While the speculation over an election call is starting to die down, what with the Bloc opting to support the government on the upcoming Ways and Means motion and the NDP are making the sounds of concessions, everyone is starting up the Obama love-machine again. After all, Harper is off to meet him in Washington today, apparently for all of 42 minutes. And that fact made it into Michael Ignatieff’s opening salvo for the day, asking how Harper could raise the issues of protectionism, clean energy or advancing other Canadian interests in those 42 minutes, as he has failed to since his first meeting with Obama. Harper shrugged it off, saying he was meeting with other Congressional leaders too, but Ignatieff has a point – does Harper have any credibility left abroad, working relationship with Obama or not?
Layton also brought up the issue of climate change and clean energy for the meeting with Obama, but Harper simply talked up the so-called “clean energy dialogue” that the Minister is having with the Americans, even though we have yet to see any results (and we can be reasonably be assured that it’s just one more Conservative delay tactic).
Scott Brison asked about the Buy American provisions and the Conservative inaction on the file. Stockwell Day said that our Premiers agreed to have an agreement that we can present to the US. Um, okay. And?
The Liberals seem to be taking great joy in taking the reports that EI premiums would increase, and throwing it in the faces of the Conservatives as the very same “job killing payroll tax” that they denounced in May. But will this stick, given that the income trusts decision hasn’t stuck the way some would have thought it might.
During Members’ Statements before QP started, Marlene Jennings gave an amusing speech about the “blooming romance” between Harper and Layton.
Mr. Speaker, Canadians are watching with interest the blooming romance between the Prime Minister and the leader of the NDP. Like many relationships, things started out a bit rocky.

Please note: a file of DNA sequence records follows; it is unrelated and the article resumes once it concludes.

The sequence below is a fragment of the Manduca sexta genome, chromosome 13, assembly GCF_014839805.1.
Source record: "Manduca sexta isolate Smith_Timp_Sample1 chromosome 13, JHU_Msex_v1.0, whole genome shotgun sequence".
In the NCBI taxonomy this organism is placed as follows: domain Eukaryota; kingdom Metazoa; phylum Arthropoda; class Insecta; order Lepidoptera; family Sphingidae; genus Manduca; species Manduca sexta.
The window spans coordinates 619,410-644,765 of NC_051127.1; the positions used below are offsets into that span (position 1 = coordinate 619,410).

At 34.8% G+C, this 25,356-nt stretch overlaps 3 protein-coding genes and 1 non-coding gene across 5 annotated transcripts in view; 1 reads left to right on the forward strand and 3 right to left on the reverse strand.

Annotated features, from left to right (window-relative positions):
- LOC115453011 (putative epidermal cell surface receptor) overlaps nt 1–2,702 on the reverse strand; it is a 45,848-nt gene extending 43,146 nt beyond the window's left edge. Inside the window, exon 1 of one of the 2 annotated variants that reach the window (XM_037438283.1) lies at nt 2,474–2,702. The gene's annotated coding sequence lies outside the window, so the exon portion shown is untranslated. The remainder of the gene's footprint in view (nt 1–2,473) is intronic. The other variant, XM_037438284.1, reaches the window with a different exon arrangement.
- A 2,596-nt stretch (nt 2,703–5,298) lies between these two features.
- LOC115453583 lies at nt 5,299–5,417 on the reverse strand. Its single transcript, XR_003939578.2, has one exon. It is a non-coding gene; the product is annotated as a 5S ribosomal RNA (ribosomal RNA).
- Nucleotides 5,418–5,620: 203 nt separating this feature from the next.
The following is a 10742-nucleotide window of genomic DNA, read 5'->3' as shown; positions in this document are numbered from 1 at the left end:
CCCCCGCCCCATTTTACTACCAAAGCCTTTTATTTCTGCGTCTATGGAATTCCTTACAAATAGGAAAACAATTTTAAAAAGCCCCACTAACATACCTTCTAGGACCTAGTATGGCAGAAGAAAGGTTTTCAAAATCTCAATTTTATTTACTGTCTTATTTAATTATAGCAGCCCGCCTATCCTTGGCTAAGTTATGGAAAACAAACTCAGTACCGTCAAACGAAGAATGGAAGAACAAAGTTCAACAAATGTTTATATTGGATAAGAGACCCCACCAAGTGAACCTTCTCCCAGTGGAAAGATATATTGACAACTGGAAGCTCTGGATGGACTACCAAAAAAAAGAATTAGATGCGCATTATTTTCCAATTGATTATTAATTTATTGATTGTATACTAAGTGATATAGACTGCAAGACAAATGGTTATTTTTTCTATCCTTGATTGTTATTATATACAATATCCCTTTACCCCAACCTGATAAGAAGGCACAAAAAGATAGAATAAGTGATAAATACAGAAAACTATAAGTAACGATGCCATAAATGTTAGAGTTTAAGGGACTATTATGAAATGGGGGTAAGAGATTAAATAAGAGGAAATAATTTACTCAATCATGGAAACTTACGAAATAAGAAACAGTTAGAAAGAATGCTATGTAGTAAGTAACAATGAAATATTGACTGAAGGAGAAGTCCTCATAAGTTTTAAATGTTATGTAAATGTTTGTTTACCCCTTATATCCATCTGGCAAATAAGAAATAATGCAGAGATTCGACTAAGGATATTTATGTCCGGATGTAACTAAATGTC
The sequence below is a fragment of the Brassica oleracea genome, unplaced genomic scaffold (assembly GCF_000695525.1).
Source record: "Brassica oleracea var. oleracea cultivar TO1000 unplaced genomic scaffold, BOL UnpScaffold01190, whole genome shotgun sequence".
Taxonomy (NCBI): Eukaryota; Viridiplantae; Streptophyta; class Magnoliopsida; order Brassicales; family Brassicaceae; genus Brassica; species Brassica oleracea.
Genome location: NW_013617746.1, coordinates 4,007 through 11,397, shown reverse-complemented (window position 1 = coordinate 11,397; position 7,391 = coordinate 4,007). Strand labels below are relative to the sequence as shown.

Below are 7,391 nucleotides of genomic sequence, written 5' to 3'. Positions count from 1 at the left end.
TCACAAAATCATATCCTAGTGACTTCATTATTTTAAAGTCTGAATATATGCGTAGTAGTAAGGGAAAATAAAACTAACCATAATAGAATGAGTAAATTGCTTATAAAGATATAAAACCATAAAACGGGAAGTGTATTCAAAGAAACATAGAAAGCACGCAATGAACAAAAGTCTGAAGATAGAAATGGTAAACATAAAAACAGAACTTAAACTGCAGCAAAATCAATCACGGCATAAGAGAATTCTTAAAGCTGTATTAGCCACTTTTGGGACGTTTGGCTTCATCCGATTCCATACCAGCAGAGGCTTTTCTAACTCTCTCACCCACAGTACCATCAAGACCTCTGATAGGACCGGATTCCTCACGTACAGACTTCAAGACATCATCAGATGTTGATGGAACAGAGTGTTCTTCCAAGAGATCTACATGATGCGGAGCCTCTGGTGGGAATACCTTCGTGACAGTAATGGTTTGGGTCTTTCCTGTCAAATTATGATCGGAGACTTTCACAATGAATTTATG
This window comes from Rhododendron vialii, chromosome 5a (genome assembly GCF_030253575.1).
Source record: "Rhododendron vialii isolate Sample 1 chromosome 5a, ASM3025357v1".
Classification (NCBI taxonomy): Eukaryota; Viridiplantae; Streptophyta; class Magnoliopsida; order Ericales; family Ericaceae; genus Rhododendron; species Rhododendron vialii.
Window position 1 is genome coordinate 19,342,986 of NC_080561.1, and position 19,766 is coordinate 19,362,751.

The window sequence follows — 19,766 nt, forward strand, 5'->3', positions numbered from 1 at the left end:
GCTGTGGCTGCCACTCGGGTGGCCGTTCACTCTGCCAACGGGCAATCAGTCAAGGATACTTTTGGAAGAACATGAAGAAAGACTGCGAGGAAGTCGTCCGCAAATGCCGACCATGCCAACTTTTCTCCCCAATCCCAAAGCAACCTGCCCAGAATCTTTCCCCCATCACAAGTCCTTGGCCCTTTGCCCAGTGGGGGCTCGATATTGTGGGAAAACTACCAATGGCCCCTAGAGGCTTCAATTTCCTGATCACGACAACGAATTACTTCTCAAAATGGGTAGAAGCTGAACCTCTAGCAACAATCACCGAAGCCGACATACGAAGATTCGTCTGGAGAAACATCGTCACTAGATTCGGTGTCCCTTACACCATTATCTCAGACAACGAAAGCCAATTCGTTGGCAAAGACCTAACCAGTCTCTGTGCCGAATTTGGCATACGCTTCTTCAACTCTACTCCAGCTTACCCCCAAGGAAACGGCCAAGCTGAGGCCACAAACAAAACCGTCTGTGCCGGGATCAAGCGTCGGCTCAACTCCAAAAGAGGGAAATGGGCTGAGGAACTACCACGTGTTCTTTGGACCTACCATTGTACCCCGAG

For a long time, the Prime Minister was quite derisive of the NDP leader, calling him a “left-wing ideologue”, and his party “the Bloc anglais”. It might have had something to do with the fact that the NDP tried to kill the government 79 times, but it is all behind them now and the romance is in full bloom.
In retrospect, we all should have suspected something was afoot when the NDP changed its website to blue, featured its leader wearing a sweater vest, and talked about changing the name of the party. But I must say, I have a sad feeling this romance will only end up in heartache for all Canadians.
Sartorially speaking, the Bloc’s Johanne Deschamps deserve snaps for her gorgeous long, black jacket decorated with a tasteful floral pattern. Ève-Marie Thaï Thi Lac also deserves mention for her courageous use of a leopard-print jacket without looking like a cougar. The style citation goes out to Judy Wasylycia-Leis for the rather disastrous plum jacket-and-high-necked-top combination, complete with huge chunky medallion necklace, which clashed with the bright red shade of her hair. Not such a good look. The Megan Leslie outfit watch reports a greige suit over a black top, but the chunky gold necklace was a bit too big and clunky. (I couldn’t tell whether or not her shoes clashed today).
Elsewhere, NDP MPs Bill Siksay and Paul Dewar are calling upon the Prime Minister to support the Obama initiative for nuclear disarmament. The Conservatives are talking tough on white-collar crime, but they seem to be giving the same message again and again. Funnily enough, the Americans seem to be wising up and learning that tougher and longer prison sentences aren’t working and are just chewing up tax resources. Too bad the Conservatives here are still behind the curve on yet another failed American strategy.
Newly minted Senator Jacques Demers outlines his advocacy plans during his time in the Upper Chamber, but he’s not sure how exactly he’ll fit as a Conservative partisan in them.
And finally, Alberta had a provincial by-election, and elected a new MLA from the Wildrose Alliance Party. You know, the one that’s to the right of the Tories? So wait – you’re finally waking up to the fact that your one-party state culture has been rife with incompetence and fiscal mismanagement, so you want to elect an even more right-wing party as a protest? Really? Huh.